Various Sots artists reacted differently to this new post-Soviet reality and the difference in reactions is both a testament to personal flexibility of individual members of the movement, willingness to react to the changing world, or resist the commodification of the pre-perestroika artistic production. In the case of Komar and Melamid, signs of frustration and disorientation were evident in the artists’ practice as early as late 1980s when the duo created a series of projects in which they clearly parted with the Sots Art in a desperate attempt to find a way out of the post-Soviet malice. Project Peoples Choice, notwithstanding its genius, marked the death of the project of Sots Art as far as the duo is concerned.
A different approach was taken yet by another representative of the Sots Art movement, Alexander Kosolapov. During the 1990s and 2000s Kosolapov continued to produce numerous variations on his earlier Sots Art works such as Malevich-Coca-Cola, Lenin-Mickey Mouse, etc. as if Berlin Wall had never fallen. In Kosolapov’s case, however, there was more of rational self-interest and embrace of the booming post-Soviet art market than denial of historical change. Kosolapov’s practice today is not only totally divorced from the object of critique but with striking clarity demonstrates the true nature of Sots Art as a deeply individualist, capitalist in spirit artistic project.
It seems to me that Sots Art has been a project of the political right and a tool of the Western imperialism from its very inception. This art was pro-Western, pro-neoliberal, performed for Western reporters in Moscow. In a situation of the Cold War confrontation between East and West, Sots Art was inconspicuously on the side of the West, Reaganist West to be exact. Intellectually, it seems that Sots Artists had made no attempt to look at the Soviet reality and its Socialist project beyond just the ugly facade of its state ideology and shortcomings. They proved to be unable to critique Soviet version of Socialism without throwing out a baby with tub water. Sots Artists were incapable to discursively separate the Soviet reality of the 1970-1980s from the promise of the Socialist project.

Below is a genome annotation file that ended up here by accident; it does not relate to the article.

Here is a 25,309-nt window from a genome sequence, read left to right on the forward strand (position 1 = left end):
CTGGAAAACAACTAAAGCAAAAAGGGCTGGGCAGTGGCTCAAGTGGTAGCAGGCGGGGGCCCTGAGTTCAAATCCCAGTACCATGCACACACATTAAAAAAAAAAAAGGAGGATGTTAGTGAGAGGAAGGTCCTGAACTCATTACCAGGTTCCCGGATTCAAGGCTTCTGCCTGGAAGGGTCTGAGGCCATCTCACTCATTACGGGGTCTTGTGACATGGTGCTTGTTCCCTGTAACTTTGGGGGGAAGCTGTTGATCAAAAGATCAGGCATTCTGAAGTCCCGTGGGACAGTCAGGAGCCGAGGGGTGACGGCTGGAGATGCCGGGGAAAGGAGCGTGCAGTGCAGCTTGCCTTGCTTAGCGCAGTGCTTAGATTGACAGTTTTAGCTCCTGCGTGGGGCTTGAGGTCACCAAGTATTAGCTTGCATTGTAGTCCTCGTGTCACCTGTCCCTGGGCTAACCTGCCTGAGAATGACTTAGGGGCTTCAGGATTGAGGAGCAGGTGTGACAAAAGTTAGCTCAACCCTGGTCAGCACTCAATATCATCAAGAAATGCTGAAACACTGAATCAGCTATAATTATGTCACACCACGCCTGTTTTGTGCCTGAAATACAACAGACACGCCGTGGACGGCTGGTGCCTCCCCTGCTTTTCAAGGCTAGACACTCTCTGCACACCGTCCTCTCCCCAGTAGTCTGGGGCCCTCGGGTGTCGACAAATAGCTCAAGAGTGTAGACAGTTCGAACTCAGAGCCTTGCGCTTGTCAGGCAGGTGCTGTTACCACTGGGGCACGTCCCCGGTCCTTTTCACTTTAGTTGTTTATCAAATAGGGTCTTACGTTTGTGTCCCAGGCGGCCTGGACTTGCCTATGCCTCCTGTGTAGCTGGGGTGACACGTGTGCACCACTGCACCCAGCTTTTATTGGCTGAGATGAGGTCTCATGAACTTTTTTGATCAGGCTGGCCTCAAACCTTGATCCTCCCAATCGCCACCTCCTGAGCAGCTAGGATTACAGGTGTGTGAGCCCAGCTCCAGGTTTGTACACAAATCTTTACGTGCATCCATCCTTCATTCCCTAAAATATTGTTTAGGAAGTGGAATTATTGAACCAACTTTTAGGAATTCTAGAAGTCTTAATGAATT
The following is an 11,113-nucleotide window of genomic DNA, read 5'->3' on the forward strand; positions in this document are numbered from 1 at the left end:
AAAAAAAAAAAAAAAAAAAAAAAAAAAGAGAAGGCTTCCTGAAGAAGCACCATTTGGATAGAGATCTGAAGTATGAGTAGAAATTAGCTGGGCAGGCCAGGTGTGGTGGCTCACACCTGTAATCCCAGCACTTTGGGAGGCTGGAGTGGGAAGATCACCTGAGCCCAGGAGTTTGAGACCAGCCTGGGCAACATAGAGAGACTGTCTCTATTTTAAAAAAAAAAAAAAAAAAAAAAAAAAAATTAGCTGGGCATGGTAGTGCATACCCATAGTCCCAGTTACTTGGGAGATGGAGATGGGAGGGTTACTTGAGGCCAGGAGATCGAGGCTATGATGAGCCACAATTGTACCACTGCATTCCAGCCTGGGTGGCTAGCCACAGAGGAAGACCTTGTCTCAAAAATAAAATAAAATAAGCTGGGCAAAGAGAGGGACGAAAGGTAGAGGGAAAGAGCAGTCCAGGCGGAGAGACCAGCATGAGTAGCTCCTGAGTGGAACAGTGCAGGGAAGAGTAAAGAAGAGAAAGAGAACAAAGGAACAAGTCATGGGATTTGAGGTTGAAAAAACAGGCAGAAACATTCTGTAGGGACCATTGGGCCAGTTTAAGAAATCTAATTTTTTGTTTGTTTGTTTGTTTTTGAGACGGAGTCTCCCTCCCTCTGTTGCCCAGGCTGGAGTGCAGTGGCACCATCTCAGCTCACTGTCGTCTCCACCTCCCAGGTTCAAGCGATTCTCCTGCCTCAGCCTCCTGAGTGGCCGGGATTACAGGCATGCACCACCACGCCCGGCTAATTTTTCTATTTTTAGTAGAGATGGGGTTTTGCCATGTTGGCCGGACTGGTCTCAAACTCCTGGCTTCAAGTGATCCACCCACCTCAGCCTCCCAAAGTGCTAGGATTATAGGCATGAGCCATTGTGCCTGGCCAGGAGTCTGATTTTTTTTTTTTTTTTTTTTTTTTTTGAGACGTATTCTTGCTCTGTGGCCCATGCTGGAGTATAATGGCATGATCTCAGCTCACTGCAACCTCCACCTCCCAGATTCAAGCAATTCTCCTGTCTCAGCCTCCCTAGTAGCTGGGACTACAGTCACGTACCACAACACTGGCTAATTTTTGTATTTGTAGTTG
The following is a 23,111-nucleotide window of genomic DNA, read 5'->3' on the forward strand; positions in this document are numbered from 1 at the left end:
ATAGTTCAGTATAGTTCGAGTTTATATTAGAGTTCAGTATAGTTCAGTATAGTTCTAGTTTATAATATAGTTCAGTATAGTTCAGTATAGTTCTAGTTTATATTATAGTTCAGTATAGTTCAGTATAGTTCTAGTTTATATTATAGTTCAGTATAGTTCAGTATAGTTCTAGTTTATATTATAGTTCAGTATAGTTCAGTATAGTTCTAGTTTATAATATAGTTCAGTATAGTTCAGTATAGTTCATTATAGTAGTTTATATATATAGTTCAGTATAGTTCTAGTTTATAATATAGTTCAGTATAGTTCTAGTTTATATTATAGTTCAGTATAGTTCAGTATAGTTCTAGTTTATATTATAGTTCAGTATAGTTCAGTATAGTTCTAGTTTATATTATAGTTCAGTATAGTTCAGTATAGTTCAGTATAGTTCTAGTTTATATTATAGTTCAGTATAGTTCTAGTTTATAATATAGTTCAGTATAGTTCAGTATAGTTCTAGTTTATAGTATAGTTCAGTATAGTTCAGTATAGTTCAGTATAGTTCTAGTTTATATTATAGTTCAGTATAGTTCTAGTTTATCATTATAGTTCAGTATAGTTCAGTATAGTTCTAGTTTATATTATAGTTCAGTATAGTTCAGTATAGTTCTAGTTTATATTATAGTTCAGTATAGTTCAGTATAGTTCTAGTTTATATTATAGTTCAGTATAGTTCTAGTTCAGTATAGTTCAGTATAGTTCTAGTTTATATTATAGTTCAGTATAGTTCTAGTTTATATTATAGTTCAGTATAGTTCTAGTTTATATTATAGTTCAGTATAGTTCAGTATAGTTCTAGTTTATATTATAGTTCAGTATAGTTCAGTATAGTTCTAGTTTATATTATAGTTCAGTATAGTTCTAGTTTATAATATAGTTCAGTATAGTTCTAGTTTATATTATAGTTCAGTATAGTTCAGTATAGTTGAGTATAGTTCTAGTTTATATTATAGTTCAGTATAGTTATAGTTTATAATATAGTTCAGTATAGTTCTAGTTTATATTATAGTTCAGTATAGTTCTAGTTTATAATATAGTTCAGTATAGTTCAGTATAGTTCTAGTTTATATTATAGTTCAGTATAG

During perestroika and post-perestroika period, this right-wing political orientation of Sots Art, which originated in the Soviet era, prevented the movement from finding adequate (critical) forms of reaction to the historical transition to the crude post-Soviet capitalism. Rightfully critical during the Soviet period (although not as direct or political as Soviet criminal tattoo artists), the Sots Art movement became conformist and affirmative of the new Russian state and its ideology of the market.
Going back to the issue of perestroika art, I would argue that it’s Russian criminal tattoo and not Sots Art is what will forever remain examples of the truly critical, political visual culture of the late Soviet Union. In was the Soviet criminal underclass that created genuine and uncompromising images of resistance before, during, and after perestroika.
Produced by the devoid of political agency late-Soviet middle-class, Sots Art was a politicized rather than political art. And baring this in mind, it’s perhaps on today’s Gulag’s tattoo artist that we can rely to create truly political portraits of Putin, Medvedev and so on, as they had never failed to do for Eltsin, Gorbachev, Brezhnev, and others in the past.